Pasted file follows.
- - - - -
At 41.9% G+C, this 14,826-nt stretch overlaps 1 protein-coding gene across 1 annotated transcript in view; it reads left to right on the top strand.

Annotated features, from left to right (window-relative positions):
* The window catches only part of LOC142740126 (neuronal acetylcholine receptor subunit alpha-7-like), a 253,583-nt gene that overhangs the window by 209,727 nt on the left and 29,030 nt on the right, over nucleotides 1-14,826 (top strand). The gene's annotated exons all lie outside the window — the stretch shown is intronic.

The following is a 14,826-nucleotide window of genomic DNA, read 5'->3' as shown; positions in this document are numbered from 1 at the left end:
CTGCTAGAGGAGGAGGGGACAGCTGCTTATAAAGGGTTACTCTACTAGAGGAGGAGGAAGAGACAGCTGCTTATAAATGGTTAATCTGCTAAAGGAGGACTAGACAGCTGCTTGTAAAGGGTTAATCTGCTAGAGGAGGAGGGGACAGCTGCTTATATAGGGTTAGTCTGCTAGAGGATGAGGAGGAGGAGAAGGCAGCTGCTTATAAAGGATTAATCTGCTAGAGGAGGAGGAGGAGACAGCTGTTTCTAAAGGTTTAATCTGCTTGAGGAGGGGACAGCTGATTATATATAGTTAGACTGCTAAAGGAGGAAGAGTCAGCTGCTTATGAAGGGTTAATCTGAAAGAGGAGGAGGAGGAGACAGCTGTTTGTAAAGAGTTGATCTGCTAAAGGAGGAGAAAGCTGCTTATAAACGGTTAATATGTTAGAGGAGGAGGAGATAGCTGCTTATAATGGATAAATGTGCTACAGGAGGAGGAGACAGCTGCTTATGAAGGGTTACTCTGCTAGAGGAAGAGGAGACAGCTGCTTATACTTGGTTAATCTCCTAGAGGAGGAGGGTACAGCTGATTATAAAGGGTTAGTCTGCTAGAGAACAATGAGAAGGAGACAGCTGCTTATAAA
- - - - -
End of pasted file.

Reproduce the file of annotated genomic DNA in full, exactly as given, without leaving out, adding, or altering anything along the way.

At 41.9% G+C, this 14,826-nt stretch overlaps 1 protein-coding gene across 1 annotated transcript in view; it reads left to right on the top strand.

Annotated features, from left to right (window-relative positions):
* The window catches only part of LOC142740126 (neuronal acetylcholine receptor subunit alpha-7-like), a 253,583-nt gene that overhangs the window by 209,727 nt on the left and 29,030 nt on the right, over nucleotides 1-14,826 (top strand). The gene's annotated exons all lie outside the window — the stretch shown is intronic.

The following is a 14,826-nucleotide window of genomic DNA, read 5'->3' as shown; positions in this document are numbered from 1 at the left end:
CTGCTAGAGGAGGAGGGGACAGCTGCTTATAAAGGGTTACTCTACTAGAGGAGGAGGAAGAGACAGCTGCTTATAAATGGTTAATCTGCTAAAGGAGGACTAGACAGCTGCTTGTAAAGGGTTAATCTGCTAGAGGAGGAGGGGACAGCTGCTTATATAGGGTTAGTCTGCTAGAGGATGAGGAGGAGGAGAAGGCAGCTGCTTATAAAGGATTAATCTGCTAGAGGAGGAGGAGGAGACAGCTGTTTCTAAAGGTTTAATCTGCTTGAGGAGGGGACAGCTGATTATATATAGTTAGACTGCTAAAGGAGGAAGAGTCAGCTGCTTATGAAGGGTTAATCTGAAAGAGGAGGAGGAGGAGACAGCTGTTTGTAAAGAGTTGATCTGCTAAAGGAGGAGAAAGCTGCTTATAAACGGTTAATATGTTAGAGGAGGAGGAGATAGCTGCTTATAATGGATAAATGTGCTACAGGAGGAGGAGACAGCTGCTTATGAAGGGTTACTCTGCTAGAGGAAGAGGAGACAGCTGCTTATACTTGGTTAATCTCCTAGAGGAGGAGGGTACAGCTGATTATAAAGGGTTAGTCTGCTAGAGAACAATGAGAAGGAGACAGCTGCTTATAAA